NAFTA and Mexico Essay

3019 Words 13 Pages
Mexico’s economy is undergoing a stunning transformation. Seven years after the launch of the North American Free Trade Agreement, it is fast becoming an industrial power. Free trade with the U.S. and Canada is turning the country from a mere assembler of cheap, low-quality goods into a reliable exporter of sophisticated products from auto breaks to laptops computers. Although Mexico has seen economic growth lately, it still faces tremendous problems in the aftermath of the 1995 recession and the revolution that took place in the Chiapas which still wages on today. The purpose of this paper is to explore the effects that NAFTA has had on the economy and it’s people during the implementation of NAFTA and in what NAFTA will bring in the …show more content…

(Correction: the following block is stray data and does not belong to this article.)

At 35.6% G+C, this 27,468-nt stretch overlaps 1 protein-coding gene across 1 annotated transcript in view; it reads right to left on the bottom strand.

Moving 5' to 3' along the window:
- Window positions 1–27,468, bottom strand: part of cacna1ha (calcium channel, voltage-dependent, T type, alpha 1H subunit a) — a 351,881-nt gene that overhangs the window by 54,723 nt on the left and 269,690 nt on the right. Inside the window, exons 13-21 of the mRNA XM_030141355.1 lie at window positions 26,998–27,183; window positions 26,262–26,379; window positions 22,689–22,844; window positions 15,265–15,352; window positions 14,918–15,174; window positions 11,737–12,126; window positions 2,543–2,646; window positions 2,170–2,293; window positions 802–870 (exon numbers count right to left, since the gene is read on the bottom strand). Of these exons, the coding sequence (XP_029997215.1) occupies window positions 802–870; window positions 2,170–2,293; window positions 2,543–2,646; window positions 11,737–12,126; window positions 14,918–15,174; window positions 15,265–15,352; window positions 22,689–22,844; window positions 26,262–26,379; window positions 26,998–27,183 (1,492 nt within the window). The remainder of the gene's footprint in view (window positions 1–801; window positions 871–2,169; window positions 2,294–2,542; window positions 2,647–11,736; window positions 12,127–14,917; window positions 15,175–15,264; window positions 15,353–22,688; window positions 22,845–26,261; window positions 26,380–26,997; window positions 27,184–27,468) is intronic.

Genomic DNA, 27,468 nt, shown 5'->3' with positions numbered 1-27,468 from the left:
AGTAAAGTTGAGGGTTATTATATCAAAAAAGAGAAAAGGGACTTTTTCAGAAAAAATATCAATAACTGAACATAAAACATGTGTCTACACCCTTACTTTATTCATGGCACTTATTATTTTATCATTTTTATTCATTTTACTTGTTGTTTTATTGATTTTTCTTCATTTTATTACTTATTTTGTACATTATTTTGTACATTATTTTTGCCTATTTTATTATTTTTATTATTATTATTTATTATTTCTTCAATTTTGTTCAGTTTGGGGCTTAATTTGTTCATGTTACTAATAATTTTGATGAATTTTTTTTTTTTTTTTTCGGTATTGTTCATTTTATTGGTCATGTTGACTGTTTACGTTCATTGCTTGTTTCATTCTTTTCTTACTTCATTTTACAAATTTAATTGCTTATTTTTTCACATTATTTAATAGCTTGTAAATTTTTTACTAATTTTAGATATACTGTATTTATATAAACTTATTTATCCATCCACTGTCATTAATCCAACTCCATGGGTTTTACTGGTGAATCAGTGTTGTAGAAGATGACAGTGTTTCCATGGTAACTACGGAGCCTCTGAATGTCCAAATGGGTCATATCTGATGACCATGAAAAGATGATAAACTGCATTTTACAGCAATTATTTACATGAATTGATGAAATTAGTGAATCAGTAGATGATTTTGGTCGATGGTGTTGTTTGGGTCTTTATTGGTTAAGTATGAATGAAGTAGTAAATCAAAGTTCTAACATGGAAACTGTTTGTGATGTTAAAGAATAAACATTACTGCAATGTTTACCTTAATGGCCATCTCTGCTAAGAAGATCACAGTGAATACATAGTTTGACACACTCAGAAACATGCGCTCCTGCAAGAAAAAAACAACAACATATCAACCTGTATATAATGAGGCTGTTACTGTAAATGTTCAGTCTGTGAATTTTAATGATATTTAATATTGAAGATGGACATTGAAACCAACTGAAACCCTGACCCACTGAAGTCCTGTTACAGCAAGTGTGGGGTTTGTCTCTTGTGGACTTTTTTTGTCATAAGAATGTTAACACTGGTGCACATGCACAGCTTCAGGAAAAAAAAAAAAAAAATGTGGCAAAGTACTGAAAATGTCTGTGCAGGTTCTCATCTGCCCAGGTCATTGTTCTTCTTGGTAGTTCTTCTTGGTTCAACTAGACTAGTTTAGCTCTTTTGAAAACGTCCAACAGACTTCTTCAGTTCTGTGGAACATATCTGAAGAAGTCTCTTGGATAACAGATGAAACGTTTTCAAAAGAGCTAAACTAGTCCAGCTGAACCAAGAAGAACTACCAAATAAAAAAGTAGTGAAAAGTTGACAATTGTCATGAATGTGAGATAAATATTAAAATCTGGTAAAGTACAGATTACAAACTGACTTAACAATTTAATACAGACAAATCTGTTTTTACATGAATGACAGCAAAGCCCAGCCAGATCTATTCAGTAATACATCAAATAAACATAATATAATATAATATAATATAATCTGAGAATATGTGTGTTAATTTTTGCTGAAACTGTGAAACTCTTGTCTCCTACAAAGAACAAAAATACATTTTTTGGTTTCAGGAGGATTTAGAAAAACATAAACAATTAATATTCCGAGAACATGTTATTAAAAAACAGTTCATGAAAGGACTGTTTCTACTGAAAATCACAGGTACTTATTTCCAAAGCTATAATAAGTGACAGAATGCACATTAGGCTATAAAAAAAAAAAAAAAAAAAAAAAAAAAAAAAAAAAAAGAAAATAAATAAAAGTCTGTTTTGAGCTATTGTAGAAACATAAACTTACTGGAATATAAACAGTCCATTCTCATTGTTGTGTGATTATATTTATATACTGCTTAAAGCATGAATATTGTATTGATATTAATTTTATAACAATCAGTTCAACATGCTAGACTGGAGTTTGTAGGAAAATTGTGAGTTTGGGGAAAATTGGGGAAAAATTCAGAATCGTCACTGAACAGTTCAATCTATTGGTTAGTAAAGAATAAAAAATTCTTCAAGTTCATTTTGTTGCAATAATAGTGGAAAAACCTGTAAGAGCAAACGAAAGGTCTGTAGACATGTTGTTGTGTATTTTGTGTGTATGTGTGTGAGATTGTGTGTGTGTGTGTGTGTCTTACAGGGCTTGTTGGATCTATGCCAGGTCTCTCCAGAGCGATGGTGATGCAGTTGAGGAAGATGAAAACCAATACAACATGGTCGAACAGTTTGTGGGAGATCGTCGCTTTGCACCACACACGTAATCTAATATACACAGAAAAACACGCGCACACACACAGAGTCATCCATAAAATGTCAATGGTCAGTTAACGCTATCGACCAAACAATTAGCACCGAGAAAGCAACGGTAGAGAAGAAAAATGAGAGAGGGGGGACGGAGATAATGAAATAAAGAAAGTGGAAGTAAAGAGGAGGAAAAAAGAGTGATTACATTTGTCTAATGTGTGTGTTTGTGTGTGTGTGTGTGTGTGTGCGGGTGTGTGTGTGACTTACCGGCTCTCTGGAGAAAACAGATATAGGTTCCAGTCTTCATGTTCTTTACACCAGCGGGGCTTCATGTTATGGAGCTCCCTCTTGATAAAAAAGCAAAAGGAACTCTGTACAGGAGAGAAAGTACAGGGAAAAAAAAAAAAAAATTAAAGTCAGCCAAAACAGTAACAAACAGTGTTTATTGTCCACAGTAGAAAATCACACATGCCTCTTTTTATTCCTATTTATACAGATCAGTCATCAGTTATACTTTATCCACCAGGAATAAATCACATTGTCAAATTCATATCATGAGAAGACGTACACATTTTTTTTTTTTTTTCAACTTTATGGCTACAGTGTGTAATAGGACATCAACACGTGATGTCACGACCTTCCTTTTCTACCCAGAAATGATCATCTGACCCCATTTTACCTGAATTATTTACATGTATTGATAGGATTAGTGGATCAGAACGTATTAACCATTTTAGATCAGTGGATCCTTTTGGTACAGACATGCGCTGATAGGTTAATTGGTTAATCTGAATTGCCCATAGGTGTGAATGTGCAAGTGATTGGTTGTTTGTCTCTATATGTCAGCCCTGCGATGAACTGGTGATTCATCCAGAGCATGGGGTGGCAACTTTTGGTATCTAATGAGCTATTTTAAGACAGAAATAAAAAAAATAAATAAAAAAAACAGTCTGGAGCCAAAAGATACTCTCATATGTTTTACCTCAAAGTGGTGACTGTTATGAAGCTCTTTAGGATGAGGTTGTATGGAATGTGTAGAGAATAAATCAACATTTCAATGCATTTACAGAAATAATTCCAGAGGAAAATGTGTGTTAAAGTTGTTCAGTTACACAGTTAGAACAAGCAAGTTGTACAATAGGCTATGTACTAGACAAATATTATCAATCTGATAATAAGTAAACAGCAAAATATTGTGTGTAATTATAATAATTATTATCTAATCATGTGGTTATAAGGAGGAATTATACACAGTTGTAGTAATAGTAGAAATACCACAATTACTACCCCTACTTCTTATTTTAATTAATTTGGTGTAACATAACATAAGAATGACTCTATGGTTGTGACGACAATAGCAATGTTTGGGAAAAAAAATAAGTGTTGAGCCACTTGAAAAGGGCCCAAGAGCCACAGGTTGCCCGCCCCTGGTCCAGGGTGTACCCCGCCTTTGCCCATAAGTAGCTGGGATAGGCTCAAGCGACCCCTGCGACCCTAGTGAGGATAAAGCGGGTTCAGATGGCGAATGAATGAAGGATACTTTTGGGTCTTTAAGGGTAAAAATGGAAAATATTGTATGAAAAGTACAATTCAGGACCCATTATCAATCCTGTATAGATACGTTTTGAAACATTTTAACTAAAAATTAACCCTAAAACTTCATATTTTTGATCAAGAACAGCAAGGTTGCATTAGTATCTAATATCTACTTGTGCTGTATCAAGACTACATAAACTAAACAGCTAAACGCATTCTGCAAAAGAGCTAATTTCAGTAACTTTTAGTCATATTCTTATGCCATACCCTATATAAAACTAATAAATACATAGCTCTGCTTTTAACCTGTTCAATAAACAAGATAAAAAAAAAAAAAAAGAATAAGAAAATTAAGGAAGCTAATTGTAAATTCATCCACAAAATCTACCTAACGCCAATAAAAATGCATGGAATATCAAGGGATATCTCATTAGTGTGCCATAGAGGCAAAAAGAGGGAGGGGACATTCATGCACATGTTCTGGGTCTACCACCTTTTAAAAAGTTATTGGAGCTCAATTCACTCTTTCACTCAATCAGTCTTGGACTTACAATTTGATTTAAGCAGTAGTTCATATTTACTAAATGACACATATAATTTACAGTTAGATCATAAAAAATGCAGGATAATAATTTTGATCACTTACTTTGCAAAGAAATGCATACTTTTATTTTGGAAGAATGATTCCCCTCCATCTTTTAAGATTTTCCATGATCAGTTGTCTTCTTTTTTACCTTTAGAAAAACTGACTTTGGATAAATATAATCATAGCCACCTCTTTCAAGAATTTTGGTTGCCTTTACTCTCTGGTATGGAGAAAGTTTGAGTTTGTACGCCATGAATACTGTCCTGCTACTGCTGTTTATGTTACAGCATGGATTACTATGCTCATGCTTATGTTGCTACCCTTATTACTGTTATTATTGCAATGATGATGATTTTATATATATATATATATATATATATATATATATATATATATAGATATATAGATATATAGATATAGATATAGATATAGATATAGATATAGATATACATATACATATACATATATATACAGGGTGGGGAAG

What they were asking for, effectively, was nothing more than the basic necessities of life – both materialistic and abstract – so that their people could live without shame, fear, and humiliation. One of their principal grievances was the status of the indigenous populations who, in spite of making up 30% of the state’s population, continue to be treated as sub-humans and is constantly victims of discrimination and state repression. Accompanying these factors were some of Mexico’s most abhorrent social standards. In percentages of illiteracy, lack of educational facilities, overcrowding, miserably low wages and lack of electricity, running water and sewage, the state of Chiapas ranks almost exclusively at the top of the list. Other concerns included horrifying human rights violations. In June of 1993 Amnesty International reported that in that year alone, over 1,000 members of the state security forces raided the villages of Chalan del Carmen, Rio Florido, Nuevo Sacrificio, Eden del Carmen, and El Carrizal, and proceeded to threaten, injure, torture, rape, arrest, and murder their fellow citizens (Quoted in Russell p. 12). Furthermore the Zapatistas, were concerned with the outright lack of education, health care, and lack of employment opportunities, without which the cycle of poverty has no end. Finally, a major concern involved their ejidos, or communal lands, which, since the revolution have been the main source of their

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